- visual hallucination
- Also referred to as vision. Both terms are indebted to the Latin noun visio, which means sight. They are used to denote a hallucination of sight. Historically, visual hallucinations have been divided into a multitude of types. Using their perceived complexity as a guiding principle, they are commonly classified as * elementary (or * simple), * geometric, and * complex visual hallucinations. Those replacing the entire sensory environment are referred to as * scenic or *panoramic hallucinations. Those perceived as being located outside the visual field (such as a person 'seen' from the back of the head) are called * extracampine hallucinations. Visual hallucinations going hand in hand with hallucinations in any of the other sensory modalities are referred to as * compound hallucinations. Using their perceived shape as a guiding principle, visual hallucinations are classified as * formed (or * organized) and * unformed hallucinations. Unformed visual hallucinations are also designated as * photopsia, while formed visual hallucinations are known as *morphopsia. Using their perceived size as a guiding principle, visual hallucinations have been divided into *macroptic and * microptic hallucinations. Visual hallucinations which feature a faithful image ofoneselfare known as *autoscopic hallucinations; less faithful images are called * heautoscopic hallucinations. Those depicting animals are referred to as *zoopsia, whereas those depicting ghosts or dead people have traditionally been referred to as * apparitions. Visual hallucinations depicting a deceased loved one are referred to as *bereavement hallucinations, post-bereavement hallucinations, or grief hallucinations. Visual hallucinations mediated by an ophthalmic structure (such as * muscae volitantes and certain types of * photopsia) are traditionally referred to as *entoptic phenomena. In some classifications entoptic phenomena are considered subtypes of visual hallucinations, whereas in others they are excluded from the class of * hallucinations proper Visual hallucinations occurring in the context of visual impairment, as in * Charles Bonnet syndrome, are designated as * opthalmopathic hallucinations. Using the purported presence or absence of an extracorporeal * point de repère as a guiding principle, visual hallucinations have been divided into visual hallucinations proper and * visual illusions. Visual hallucinations occurring in response to a regular sensory percept in any of the other sensory modalities (such as * sound seeing) are referred to as * synaesthesias. When visual hallucinations are accompanied by a compelling sense of objectivity, they are said to have a high degree of *xenopathy. The literature on the neurophysiological correlates ofvisual hallucinations is as diverse as these phenomeno-logical descriptions. In 1890, the Swedish neurologist Salomon Eberhard Henschen (1847-1930) was the first to report on visual hallucinations occurring in an individual who had a tumour within the occipital cortex. It is now generally accepted that visual hallucinations can be mediated by any part of the visual system, although not every type of visual hallucination can be mediated by any of its parts. However, the rule of thumb that the simpler types of hallucinations are associated with activity in the more peripheral structures and the more complex ones with central activity has proved to be an oversimplification. It does not do justice to complex entop-tic phenomena mediated primarily by the retina, for example, and photopsias mediated primarily by the optic radiation. Another rule of thumb, which states that visual hallucinations perceived as being located in external space are associated with activity in specialized occipital cortical areas, whereas those perceived 'with the mind's eye' are not, is equally questionable. However, the rule of thumb that all visual hallucinations co-occur with aberrant neurophysiological activity in the occipital cortex is still in force. Having multiple areas of relative specialization for different visual attributes (such as contrast, texture, orientation, luminance, movement, and so on), various parts of the visual association cortex are believed to be activated in accordance with the attributes hallucinated. The occurrence of visual hallucinatory activity is attributed not only to direct stimulation of occipital areas (as in *deafferentiation and * experiential hallucinations, for example), but also to indirect stimulation of these occipital areas by ascending activity originating from the limbic system (as in * reperception), the thalamus, the pedunculus cerebri and its adjacent structures (as in * peduncular hallucinations), the primary sensory pathways, or visually specialized regions of the temporal and frontal lobes. Etiological factors capable of affecting these regions are believed to include epileptic seizures, migraine, degenerative neuronal cell loss, stroke, infections, trauma, metabolic disturbances, the use of certain therapeutics, * hallucinogens or other substances (as in * drug-related hallucinations), and *electromagnetic field disturbances. Organic risk factors for the development of visual hallucinations include *sensory deprivation, eye diseases which diminish the transmission of light into the eye (such as cataracts and corneal scarring), retinal diseases, and Parkinson's disease. Generally speaking, visual hallucinations have been found in 11-57% of individuals with visual pathway lesions located anywhere between the retina and the primary visual cortex. Psychosocial risk factors have been found to include stress (in 85% of cases), tiredness (in 60%), loneliness (in 55%), and relational problems (in 50%). As to their co-occurrence with psychiatric disorders, visual hallucinations are found quite often in individuals with a clinical diagnosis of *delirium, *alcoholic hallucinosis, Alzheimer's disease and other types of dementia, *schizophrenia, and *flashbacks (both drug-related and in the context of post-traumatic stress disorder (PTSD)). They are encountered less often in individuals with a clinical diagnosis of mood disorder or borderline personality disorder. Because migraine has a lifetime prevalence of 12-28%, and 10-40% of all individuals acquainted with migraine are also acquainted with * aurae, it has been suggested that the visual aura may well constitute the most prevalent type ofvisual hallucination.ReferencesBerrios, G.E., Brook, P. (1984). Visual hallucinations and sensory delusions in the elderly. British Journal of Psychiatry, 144, 662-664.ffytche, D.H., Howard, R.J., Brammer, M.J., David, A., Woodruff, P., Williams, S. (1998). The anatomy of conscious vision: An fMRI study of visual hallucinations. Nature Neuroscience, 1, 739-742.Gauntlett-Gilbert, J., Kuipers, E. (2003). Phenomenology ofvisual hallucinations in psychiatric conditions. Journal of Nervous and Mental Disease, 191, 203-205.Mocellin, R., Walterfang, M., Velakoulis, D. (2006). Neuropsychiatry of complex visual hallucinations. Australian & New Zealand Journal of Psychiatry, 40, 742-751.Siegel, R.K., Jarvik, M.E. (1975). Drug-induced hallucinations in animals and man.In: Hallucinations. Behavior, experience, and theory. Edited by Siegel, R.K., West, L.J. New York, NY: John Wiley & Sons.Weinberger, L.M., Grant, F.C. (1940). Visual hallucinations and their neuro-optical correlates. Archives ofOphthalmology, 23, 166-199.Wilkinson, F. (2004). Auras and other hallucinations: Windows onthevisual brain. Progress in Brain Research, 144, 305-320.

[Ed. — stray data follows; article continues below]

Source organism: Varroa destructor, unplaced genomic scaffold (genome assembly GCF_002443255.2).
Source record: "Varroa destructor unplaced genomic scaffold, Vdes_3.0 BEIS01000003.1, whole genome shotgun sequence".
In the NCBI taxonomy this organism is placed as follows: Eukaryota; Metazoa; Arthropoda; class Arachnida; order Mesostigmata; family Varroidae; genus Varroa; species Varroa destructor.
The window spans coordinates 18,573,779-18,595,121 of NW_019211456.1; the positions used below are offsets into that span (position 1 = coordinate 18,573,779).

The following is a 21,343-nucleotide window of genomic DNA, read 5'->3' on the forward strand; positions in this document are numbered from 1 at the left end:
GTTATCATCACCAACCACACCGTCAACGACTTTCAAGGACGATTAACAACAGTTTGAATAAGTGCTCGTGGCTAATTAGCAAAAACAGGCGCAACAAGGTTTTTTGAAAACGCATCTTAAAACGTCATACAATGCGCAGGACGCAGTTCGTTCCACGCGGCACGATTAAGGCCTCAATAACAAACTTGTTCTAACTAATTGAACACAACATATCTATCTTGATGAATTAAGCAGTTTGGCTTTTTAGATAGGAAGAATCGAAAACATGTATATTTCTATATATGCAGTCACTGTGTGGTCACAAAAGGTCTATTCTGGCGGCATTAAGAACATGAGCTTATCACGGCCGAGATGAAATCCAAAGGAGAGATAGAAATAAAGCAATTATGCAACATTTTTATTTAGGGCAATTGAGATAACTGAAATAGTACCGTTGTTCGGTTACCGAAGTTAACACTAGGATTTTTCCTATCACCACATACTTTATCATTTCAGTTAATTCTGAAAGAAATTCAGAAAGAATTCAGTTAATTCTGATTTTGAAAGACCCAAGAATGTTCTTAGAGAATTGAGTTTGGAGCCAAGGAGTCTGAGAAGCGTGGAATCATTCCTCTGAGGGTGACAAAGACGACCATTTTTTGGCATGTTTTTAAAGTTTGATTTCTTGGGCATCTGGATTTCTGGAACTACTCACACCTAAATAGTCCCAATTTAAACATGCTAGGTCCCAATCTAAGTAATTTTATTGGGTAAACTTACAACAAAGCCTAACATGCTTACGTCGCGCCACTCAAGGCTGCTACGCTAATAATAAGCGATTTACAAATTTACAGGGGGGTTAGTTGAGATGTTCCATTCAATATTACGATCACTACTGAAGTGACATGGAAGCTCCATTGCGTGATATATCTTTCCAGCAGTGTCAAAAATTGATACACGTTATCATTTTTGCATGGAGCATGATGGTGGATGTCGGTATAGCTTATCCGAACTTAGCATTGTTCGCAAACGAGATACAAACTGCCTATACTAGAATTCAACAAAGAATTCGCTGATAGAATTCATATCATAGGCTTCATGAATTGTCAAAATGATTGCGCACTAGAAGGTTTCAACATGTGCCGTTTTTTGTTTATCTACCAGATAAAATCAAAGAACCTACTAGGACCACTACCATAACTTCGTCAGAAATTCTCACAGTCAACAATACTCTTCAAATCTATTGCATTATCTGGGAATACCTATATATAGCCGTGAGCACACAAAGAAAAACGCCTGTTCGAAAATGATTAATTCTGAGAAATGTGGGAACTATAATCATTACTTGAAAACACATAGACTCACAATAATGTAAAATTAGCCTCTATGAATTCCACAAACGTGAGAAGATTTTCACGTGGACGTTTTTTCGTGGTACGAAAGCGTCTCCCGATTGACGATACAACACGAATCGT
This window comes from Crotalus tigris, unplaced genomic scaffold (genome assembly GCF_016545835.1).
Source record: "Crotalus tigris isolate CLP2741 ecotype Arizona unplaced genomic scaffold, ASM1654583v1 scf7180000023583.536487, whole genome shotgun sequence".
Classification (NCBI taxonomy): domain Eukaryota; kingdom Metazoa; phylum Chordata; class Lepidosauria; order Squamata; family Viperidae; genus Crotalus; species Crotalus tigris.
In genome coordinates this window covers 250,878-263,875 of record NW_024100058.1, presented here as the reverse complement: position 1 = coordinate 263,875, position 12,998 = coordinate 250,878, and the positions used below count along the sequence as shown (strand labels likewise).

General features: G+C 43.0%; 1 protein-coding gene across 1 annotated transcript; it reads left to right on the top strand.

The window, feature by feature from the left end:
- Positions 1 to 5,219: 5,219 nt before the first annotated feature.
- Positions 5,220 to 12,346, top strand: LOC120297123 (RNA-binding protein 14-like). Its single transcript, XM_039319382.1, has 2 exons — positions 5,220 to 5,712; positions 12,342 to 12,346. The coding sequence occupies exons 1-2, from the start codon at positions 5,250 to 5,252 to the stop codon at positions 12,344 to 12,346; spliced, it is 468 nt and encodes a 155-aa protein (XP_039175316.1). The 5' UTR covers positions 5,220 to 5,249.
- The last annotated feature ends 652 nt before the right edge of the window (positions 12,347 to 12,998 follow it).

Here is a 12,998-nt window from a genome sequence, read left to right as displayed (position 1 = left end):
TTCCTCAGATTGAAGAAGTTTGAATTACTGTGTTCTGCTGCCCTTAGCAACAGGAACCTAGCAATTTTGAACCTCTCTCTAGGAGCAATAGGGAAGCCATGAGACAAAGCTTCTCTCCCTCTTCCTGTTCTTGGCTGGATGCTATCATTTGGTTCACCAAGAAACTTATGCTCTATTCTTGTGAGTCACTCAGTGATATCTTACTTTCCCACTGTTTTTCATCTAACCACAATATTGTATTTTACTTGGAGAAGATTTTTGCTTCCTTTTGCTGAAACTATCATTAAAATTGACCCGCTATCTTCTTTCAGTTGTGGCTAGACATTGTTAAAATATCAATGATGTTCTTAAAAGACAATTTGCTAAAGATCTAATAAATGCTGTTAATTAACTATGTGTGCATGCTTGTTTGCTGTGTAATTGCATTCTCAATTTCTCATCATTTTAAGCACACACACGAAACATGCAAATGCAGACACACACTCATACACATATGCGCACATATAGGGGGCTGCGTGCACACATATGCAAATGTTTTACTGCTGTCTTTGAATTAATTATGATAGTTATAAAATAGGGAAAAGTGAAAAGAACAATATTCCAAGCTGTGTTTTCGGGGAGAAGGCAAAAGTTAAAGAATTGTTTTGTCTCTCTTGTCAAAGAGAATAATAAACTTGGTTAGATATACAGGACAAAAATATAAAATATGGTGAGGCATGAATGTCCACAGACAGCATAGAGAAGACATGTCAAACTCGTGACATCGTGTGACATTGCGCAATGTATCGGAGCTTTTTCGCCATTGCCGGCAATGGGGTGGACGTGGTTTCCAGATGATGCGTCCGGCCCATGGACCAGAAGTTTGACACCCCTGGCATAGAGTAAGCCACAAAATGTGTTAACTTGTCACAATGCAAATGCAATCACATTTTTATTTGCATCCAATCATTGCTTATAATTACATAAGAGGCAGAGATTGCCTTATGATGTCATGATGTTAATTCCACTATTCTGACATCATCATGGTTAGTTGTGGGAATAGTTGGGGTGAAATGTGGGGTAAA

Dictionary of Hallucinations. J.D. Blom. 2010.